That's 2016 5s; by the way.

\$\endgroup\$
4
\$\begingroup\$

CJam, ≤8 (safe)

\"3.341594\43181\

Original code:

P`_`_`er

That is, to start with 3.141592653589793 and replace each character in "3.141592653589793" with the corresponding character in "\"3.141592653589793\"". With the duplicates removed, it's actually replacing ".123456789 with ""35\.49831.

\$\endgroup\$
4
\$\begingroup\$

Python 2 (safe 16)

(1.06779146638-0.024105112278j)

Range ≤ 16. In case the version matters (for printing precision?), I'm using ideone.

I don't see a way of guessing the code without computer search, but you all have impressed me before.


Answer:

print.7j**8j**2j
\$\endgroup\$
  • 1
    \$\begingroup\$ Is this REPL or a full program? \$\endgroup\$ – lirtosiast Oct 11 '15 at 14:26
  • \$\begingroup\$ @ThomasKwa Full program. \$\endgroup\$ – xnor Oct 11 '15 at 17:49
  • \$\begingroup\$ Used dir(complex) to see what ops are defined for complex numbers. I didn't know you could use a modulus. Note that this won't likely be helpful, but maybe... \$\endgroup\$ – mbomb007 Oct 15 '15 at 16:25
3
\$\begingroup\$

JavaScript ES6, ≤128 bytes - Cracked

Output (1124 bytes):

00371223425266831021221451701972262572903253624014424855305776266777307858429019621025109011571226129713701445152216011682176518501937202621172210230524022501260227052810291730263137325033653482360137223845397040974226435744904625476249015042518553305477562657775930608562426401656267256890705772267397757077457922810182828465865088379026921794109605980210001102021040510610108171102611237114501166511882121011232212545127701299713226134571369013925141621440114642148851513015377156261587716130163851664216901171621742517690179571822618497187701904519322196011988220165204502073721026213172161021905222022250122802231052341023717240262433724650249652528225601259222624526570268972722627557278902822528562289012924229585299303027730626309773133031685320423240132762331253349033857342263459734970353453572236101364823686537250376373802638417388103920539602400014040240805412104161742026424374285043265436824410144522449454537045797462264665747090475254796248401488424928549730501775062651077515305198552442529015336253825542905475755226556975617056645571225760158082585655905059537600266051761010615056200262501630026350564010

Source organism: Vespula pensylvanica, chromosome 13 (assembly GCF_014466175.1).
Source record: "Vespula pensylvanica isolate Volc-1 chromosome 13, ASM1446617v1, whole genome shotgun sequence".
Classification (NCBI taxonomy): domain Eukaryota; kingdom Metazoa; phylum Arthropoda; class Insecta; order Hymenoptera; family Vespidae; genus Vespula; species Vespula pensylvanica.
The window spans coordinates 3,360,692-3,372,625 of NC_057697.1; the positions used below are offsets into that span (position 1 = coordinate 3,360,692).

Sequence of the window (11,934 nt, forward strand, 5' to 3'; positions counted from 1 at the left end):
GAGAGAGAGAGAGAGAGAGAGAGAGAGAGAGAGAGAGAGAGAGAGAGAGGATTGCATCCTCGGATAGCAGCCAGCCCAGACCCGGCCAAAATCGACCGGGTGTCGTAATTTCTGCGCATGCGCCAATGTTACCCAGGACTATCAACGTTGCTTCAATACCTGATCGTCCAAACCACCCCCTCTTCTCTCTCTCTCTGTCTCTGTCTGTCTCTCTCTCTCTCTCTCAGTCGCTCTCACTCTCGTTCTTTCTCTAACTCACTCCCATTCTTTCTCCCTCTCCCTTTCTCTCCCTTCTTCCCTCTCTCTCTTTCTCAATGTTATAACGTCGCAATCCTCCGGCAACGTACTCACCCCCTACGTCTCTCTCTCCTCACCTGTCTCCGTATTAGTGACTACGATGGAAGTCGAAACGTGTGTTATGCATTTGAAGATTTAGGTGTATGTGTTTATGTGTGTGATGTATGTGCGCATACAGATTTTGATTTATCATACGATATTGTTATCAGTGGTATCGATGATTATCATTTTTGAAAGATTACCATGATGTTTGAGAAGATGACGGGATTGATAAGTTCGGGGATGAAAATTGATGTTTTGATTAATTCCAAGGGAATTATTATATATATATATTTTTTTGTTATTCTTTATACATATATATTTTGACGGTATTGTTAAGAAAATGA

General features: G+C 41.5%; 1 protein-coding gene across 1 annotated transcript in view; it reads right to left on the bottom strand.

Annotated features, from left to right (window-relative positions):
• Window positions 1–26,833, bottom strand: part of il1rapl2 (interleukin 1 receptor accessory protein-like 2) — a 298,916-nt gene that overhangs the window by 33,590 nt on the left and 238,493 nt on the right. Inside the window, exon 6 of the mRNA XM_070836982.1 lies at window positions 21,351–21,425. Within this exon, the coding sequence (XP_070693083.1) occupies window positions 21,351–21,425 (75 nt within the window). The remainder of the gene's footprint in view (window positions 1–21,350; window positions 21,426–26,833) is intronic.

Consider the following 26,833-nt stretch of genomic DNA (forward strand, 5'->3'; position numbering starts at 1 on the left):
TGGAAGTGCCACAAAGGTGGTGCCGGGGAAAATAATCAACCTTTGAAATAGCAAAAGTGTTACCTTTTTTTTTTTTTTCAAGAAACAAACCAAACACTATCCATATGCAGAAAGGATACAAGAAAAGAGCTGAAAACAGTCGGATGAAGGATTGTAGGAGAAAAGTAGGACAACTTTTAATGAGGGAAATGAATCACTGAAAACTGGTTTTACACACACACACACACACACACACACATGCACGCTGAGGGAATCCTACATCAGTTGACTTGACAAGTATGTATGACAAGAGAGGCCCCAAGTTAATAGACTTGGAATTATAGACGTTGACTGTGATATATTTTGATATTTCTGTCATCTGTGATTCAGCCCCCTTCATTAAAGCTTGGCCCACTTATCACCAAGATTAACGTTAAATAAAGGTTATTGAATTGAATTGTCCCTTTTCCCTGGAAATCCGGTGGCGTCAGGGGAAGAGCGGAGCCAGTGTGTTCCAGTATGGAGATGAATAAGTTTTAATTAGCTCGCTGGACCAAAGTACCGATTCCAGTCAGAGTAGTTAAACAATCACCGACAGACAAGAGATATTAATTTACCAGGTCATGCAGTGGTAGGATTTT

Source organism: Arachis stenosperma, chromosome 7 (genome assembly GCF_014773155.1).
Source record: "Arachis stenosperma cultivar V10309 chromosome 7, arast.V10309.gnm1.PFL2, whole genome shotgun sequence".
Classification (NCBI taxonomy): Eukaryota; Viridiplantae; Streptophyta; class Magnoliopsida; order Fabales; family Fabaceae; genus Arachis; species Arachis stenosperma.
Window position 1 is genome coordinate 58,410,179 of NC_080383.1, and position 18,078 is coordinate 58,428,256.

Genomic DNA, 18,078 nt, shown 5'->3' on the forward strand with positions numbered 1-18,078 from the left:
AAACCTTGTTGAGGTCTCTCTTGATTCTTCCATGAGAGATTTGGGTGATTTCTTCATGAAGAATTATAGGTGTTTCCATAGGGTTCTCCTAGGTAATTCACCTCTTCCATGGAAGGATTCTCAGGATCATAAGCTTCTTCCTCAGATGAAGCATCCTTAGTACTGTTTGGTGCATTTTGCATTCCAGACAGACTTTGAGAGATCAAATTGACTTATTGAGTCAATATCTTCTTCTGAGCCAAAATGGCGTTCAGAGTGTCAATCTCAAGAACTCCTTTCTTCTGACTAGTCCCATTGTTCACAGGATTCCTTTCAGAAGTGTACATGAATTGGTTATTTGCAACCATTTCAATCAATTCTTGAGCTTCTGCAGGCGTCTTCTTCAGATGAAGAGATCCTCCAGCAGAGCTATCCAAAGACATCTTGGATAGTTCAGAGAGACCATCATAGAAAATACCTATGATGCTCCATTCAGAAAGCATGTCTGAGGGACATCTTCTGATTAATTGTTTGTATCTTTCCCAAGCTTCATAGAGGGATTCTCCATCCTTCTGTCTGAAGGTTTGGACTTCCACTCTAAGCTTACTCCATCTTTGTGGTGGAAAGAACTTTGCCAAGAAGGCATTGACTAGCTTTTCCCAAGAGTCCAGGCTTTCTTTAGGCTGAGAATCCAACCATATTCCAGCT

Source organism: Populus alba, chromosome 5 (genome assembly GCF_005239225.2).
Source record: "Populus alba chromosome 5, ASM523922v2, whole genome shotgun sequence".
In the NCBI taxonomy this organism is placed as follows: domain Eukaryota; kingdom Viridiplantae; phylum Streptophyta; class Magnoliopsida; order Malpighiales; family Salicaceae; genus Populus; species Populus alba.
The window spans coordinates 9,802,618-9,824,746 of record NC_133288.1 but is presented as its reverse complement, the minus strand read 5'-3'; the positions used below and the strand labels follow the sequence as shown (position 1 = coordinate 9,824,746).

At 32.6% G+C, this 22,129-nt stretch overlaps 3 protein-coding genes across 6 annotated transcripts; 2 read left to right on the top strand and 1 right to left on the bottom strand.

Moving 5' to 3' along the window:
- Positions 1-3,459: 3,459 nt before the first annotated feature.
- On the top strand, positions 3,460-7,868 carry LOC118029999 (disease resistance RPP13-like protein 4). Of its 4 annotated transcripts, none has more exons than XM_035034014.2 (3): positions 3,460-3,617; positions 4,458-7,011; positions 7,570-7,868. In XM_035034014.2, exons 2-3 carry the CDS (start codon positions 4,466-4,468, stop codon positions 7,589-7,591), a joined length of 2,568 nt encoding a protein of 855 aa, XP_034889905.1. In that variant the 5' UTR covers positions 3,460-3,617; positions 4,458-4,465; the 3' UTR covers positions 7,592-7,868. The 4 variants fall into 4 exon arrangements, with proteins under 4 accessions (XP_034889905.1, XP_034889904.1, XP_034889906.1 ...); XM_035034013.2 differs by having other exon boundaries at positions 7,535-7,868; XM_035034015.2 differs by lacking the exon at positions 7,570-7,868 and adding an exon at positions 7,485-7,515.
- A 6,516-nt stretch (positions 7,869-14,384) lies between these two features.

Have fun, and good luck!

Original code:

new Array(254) .fill(0).map((x,s)=>s*s-s/((5-s)||3)).map(Math.floor).join``
\$\endgroup\$
  • \$\begingroup\$ Still safe :3 \$\endgroup\$ – Conor O'Brien Oct 13 '15 at 16:56
  • 1
    \$\begingroup\$ I enjoyed this. Cracked \$\endgroup\$ – SLuck49 Oct 13 '15 at 17:31
  • \$\begingroup\$ @SLuck49 I posted the code. \$\endgroup\$ – Conor O'Brien Oct 14 '15 at 0:26
3
\$\begingroup\$

TI-BASIC (cracked by Thomas Kwa)

Range: <= 2

String: -10

Code: Xmin

There's just no fooling this guy...

\$\endgroup\$
  • \$\begingroup\$ You haven't already cracked it have you? \$\endgroup\$ – a spaghetto Oct 15 '15 at 1:16
  • 1
    \$\begingroup\$ I would be seriously sad if you did this is pretty clever imo. \$\endgroup\$ – a spaghetto Oct 15 '15 at 1:16
  • \$\begingroup\$ In Python this is ~9 (bit inversion) \$\endgroup\$ – user193661 Oct 15 '15 at 5:43
  • \$\begingroup\$ Sure, but you have to answer it in TI-BASIC. At any rate it doesn't really matter; Thomas already cracked it. I think he's waiting just to be nice (?). \$\endgroup\$ – a spaghetto Oct 15 '15 at 13:41
  • \$\begingroup\$ Cracked \$\endgroup\$ – lirtosiast Oct 15 '15 at 16:18
3
\$\begingroup\$

AppleScript, ≤ 2 Bytes Cracked

"Brute forced... grumble grumble..."

What's this? A short AppleScript answer? :o

missing value

(yes, this DOES print to stdout)

\$\endgroup\$
  • \$\begingroup\$ a= or a- 1= or 1- or ? I have no idea=) \$\endgroup\$ – flawr Oct 15 '15 at 18:41
  • \$\begingroup\$ Nope. Those will throw to STDERR as error #-2741. \$\endgroup\$ – Addison Crump Oct 15 '15 at 18:46
  • \$\begingroup\$ osascript -e 'say "Cracked."' \$\endgroup\$ – squeamish ossifrage Oct 16 '15 at 11:50
  • 1
    \$\begingroup\$ @squeamishossifrage You can shorten that by one byte using say"Cracked.", and, if you don't mind grammar, one more byte with say"Cracked". c: \$\endgroup\$ – Addison Crump Oct 16 '15 at 12:23
3
\$\begingroup\$

><> (Fish), Cracked by Sp3000

Length <= 8

>>>>>>>>>>>>>>>>>>>>>>>

The output is 23 >'s and the program produces no error.

\$\endgroup\$
  • \$\begingroup\$ Cracked \$\endgroup\$ – Sp3000 Oct 17 '15 at 10:00
3
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GolfScript (safe)

44460233687688399109436699097976761322375660878906252846699686946304

Range ≤ 8

Solution

{9?7*}.%

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How it works

  • {9?7*} pushes that block on the stack.

  • .% duplicates the block and maps it… over itself.

    GolfScript performs type casting like there's no tomorrow. In this case, the interpreter expects an iterable, so the original block gets cast to array, yielding the following array of character codes: [57 63 55 42].

  • The block itself elevates each character code to the ninth power (9?), then multiplies the result by seven (7*).

    For the four character codes in the array, this pushes

    44460233687688399
    109436699097976761
    32237566087890625
    2846699686946304
    

    Before exiting, the interpreter prints the four integers, without separators.